Our History

THE ASSOCIATION’S BEGINNINGS

FORMATION

In 1951, an enterprising group of 35 women, aided and encouraged by two gentlemen, Mr. W. G. Frisby and Dr. W. J. Dunlop, both prominent in educational circles, took action. The Association they formed was to establish a national standard of qualifications for senior secretaries.

The inaugural meeting of the Association of Administrative Assistants or Private Secretaries was held in Toronto, April 1951.

A Charter was granted to the Association by the Province of Ontario under Letters Patent dated November 24, 1952, and Supplementary Letters Patent, covering education courses, were issued in April 1954.

QUALIFIED ADMINISTRATIVE ASSISTANT (QAA) DESIGNATION

Inauguration of the Correspondence Course, conducted by the Extension Division of the University of Toronto took place in October 1957. Upon completion of the three-year course the graduate-member was entitled to use the designating letters QAA

The “QAA” designation is registered with the Trade Marks Office, Ottawa (1967).


THE ASSOCIATION’S CREST (TRADE-MARK)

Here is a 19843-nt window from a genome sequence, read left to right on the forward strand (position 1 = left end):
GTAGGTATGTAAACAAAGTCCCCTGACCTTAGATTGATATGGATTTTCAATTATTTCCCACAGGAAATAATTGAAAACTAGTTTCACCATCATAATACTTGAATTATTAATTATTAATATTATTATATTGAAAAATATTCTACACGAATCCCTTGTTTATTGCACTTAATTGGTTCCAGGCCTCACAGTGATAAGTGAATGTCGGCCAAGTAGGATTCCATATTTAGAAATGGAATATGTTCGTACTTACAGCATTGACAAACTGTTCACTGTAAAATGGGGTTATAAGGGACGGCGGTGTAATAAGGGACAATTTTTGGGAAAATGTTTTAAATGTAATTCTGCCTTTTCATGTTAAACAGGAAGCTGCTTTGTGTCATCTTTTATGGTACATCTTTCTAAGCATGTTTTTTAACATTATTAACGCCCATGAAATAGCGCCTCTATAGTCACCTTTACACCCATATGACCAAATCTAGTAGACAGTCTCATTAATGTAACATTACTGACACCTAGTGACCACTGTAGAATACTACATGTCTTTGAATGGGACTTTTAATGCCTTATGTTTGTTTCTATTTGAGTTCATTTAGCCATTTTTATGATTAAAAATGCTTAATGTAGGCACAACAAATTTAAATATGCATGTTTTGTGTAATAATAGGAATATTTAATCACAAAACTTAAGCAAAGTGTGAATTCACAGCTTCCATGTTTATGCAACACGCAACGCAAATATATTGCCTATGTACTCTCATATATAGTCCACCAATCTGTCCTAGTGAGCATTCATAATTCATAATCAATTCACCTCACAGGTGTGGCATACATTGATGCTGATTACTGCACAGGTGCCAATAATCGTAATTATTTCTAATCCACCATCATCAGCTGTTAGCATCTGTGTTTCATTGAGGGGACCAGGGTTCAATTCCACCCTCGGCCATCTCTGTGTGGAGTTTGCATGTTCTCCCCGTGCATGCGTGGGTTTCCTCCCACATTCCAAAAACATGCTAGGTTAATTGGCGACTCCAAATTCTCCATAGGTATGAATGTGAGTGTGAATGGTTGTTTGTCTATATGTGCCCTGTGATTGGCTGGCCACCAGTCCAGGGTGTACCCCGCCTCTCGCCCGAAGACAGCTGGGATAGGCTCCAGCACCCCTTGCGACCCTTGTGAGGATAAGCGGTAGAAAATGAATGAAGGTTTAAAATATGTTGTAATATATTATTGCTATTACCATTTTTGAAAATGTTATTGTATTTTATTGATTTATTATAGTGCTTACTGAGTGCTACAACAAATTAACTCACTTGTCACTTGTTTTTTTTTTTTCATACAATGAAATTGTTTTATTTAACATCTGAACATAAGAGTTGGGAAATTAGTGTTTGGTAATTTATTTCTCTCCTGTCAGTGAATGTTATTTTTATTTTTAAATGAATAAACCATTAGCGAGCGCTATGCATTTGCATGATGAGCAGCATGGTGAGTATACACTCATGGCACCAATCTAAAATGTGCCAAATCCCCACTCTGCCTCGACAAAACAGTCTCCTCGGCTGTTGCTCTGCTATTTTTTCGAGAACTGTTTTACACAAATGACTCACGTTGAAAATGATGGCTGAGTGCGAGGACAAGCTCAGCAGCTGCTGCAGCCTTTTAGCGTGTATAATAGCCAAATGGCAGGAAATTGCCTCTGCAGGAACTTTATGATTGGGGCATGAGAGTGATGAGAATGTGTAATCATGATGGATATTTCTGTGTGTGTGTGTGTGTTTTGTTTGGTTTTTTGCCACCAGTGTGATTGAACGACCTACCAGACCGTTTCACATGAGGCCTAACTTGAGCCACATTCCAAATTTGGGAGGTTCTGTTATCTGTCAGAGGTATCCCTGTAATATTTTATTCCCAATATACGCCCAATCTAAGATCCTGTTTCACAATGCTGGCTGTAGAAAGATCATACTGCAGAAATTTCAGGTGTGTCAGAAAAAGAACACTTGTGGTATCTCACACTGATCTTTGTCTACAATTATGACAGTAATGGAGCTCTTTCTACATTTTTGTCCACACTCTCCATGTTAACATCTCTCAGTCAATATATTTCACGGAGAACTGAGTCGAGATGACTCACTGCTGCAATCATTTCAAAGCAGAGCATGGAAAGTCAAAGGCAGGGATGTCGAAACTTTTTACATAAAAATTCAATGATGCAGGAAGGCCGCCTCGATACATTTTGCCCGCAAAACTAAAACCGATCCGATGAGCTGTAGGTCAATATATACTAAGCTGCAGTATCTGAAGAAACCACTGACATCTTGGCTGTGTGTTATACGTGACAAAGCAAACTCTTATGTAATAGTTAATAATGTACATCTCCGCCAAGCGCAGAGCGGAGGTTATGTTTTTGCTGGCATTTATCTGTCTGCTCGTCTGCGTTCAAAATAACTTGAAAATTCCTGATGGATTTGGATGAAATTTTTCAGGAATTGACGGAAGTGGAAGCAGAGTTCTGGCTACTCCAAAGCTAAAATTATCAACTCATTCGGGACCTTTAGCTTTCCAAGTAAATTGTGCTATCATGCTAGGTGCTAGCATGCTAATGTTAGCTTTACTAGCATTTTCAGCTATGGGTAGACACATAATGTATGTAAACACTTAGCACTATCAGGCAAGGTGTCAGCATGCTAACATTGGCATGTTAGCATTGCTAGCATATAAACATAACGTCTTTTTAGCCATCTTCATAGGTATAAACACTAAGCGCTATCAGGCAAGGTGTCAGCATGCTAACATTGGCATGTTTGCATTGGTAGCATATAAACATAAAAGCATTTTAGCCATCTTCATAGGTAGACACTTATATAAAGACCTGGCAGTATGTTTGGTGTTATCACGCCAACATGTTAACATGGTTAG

Association of Administrative Assistants Crest

The Association’s crest was certified as the Association’s exclusive trade-mark by the Registrar of Trade-Marks for Canada on November 3, 1961.

No more appropriate design could portray the Association’s ‘corporate image’ than the open book and quill. The book, the mark of the student, the seeker of improvement; the quill, the mark of the scribe, he who executes and puts to use the knowledge acquired.

The Association’s crest was certified as the Association’s exclusive trade-mark by the Registrar of Trade-Marks for Canada under date of November 3, 2006, bearing the number 124,213. No more appropriate design could portray our ‘corporate image’ than the open book and quill. The book, the mark of the student, the seeker of improvement; the quill, the mark of the scribe, he who executes and puts to use the knowledge acquired.

The official language of the certification states that registration was granted on the basis of the use in Canada by the Association of the crest symbol for the following services:

  • (1) the dissemination of Association literature;
  • (2) providing its members with facilities for advanced education and a common meeting ground for the exchange of ideas;
  • (3) circulation of a bulletin “National Notes” to the membership;
  • (4) making available to its members and to the public an educational course by correspondence conducted for it through an accredited Canadian University.

The Association’s trade-mark was renewed on September 5, 2006. Again, granted with the exact wording for the four services mentioned above.

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